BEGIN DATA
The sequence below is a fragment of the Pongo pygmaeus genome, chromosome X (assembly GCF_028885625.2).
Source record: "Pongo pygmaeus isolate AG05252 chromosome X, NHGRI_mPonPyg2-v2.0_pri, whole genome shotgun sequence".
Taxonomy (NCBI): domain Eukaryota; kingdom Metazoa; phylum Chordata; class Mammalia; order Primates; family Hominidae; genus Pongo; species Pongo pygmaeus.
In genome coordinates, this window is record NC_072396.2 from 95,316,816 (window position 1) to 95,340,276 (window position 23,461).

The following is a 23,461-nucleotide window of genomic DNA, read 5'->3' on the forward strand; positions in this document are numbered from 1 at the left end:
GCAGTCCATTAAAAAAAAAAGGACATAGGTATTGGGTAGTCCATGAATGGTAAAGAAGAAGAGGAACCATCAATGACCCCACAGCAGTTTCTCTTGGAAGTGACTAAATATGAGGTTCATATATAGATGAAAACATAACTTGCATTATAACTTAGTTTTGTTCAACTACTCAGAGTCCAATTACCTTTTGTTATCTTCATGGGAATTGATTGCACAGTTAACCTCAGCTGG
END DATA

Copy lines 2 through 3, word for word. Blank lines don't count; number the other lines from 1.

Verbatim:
Source record: "Pongo pygmaeus isolate AG05252 chromosome X, NHGRI_mPonPyg2-v2.0_pri, whole genome shotgun sequence".
Taxonomy (NCBI): domain Eukaryota; kingdom Metazoa; phylum Chordata; class Mammalia; order Primates; family Hominidae; genus Pongo; species Pongo pygmaeus.